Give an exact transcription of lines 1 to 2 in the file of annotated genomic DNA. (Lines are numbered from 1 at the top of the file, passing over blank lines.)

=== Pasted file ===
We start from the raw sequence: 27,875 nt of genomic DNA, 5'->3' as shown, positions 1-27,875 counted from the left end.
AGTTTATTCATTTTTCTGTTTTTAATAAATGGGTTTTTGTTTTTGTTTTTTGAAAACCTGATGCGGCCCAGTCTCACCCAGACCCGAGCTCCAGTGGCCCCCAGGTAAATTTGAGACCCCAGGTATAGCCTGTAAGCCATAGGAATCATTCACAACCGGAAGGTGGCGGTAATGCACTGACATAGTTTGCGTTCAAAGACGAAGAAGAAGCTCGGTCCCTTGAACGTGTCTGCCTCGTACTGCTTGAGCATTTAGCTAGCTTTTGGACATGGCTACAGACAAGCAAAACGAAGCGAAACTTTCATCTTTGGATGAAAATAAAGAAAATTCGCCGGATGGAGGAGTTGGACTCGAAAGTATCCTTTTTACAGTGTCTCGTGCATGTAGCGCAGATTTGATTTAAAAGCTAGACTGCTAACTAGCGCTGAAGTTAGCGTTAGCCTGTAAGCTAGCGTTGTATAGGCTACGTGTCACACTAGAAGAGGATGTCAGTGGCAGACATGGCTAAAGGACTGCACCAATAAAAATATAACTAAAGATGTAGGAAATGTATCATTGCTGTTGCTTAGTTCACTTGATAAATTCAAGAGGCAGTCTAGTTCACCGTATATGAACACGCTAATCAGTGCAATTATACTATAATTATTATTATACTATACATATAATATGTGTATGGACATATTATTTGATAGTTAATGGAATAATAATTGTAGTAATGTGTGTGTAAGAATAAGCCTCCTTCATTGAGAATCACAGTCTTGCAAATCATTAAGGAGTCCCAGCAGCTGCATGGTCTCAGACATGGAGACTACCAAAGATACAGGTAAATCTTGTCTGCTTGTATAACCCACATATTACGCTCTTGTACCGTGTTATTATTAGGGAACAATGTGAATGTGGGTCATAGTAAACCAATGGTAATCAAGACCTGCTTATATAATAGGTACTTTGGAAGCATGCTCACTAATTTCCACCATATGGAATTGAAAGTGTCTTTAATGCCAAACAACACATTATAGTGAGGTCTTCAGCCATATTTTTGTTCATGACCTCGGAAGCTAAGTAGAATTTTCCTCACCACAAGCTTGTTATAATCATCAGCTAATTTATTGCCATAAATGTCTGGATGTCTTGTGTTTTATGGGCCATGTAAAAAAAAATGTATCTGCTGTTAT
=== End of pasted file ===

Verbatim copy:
We start from the raw sequence: 27,875 nt of genomic DNA, 5'->3' as shown, positions 1-27,875 counted from the left end.
AGTTTATTCATTTTTCTGTTTTTAATAAATGGGTTTTTGTTTTTGTTTTTTGAAAACCTGATGCGGCCCAGTCTCACCCAGACCCGAGCTCCAGTGGCCCCCAGGTAAATTTGAGACCCCAGGTATAGCCTGTAAGCCATAGGAATCATTCACAACCGGAAGGTGGCGGTAATGCACTGACATAGTTTGCGTTCAAAGACGAAGAAGAAGCTCGGTCCCTTGAACGTGTCTGCCTCGTACTGCTTGAGCATTTAGCTAGCTTTTGGACATGGCTACAGACAAGCAAAACGAAGCGAAACTTTCATCTTTGGATGAAAATAAAGAAAATTCGCCGGATGGAGGAGTTGGACTCGAAAGTATCCTTTTTACAGTGTCTCGTGCATGTAGCGCAGATTTGATTTAAAAGCTAGACTGCTAACTAGCGCTGAAGTTAGCGTTAGCCTGTAAGCTAGCGTTGTATAGGCTACGTGTCACACTAGAAGAGGATGTCAGTGGCAGACATGGCTAAAGGACTGCACCAATAAAAATATAACTAAAGATGTAGGAAATGTATCATTGCTGTTGCTTAGTTCACTTGATAAATTCAAGAGGCAGTCTAGTTCACCGTATATGAACACGCTAATCAGTGCAATTATACTATAATTATTATTATACTATACATATAATATGTGTATGGACATATTATTTGATAGTTAATGGAATAATAATTGTAGTAATGTGTGTGTAAGAATAAGCCTCCTTCATTGAGAATCACAGTCTTGCAAATCATTAAGGAGTCCCAGCAGCTGCATGGTCTCAGACATGGAGACTACCAAAGATACAGGTAAATCTTGTCTGCTTGTATAACCCACATATTACGCTCTTGTACCGTGTTATTATTAGGGAACAATGTGAATGTGGGTCATAGTAAACCAATGGTAATCAAGACCTGCTTATATAATAGGTACTTTGGAAGCATGCTCACTAATTTCCACCATATGGAATTGAAAGTGTCTTTAATGCCAAACAACACATTATAGTGAGGTCTTCAGCCATATTTTTGTTCATGACCTCGGAAGCTAAGTAGAATTTTCCTCACCACAAGCTTGTTATAATCATCAGCTAATTTATTGCCATAAATGTCTGGATGTCTTGTGTTTTATGGGCCATGTAAAAAAAAATGTATCTGCTGTTAT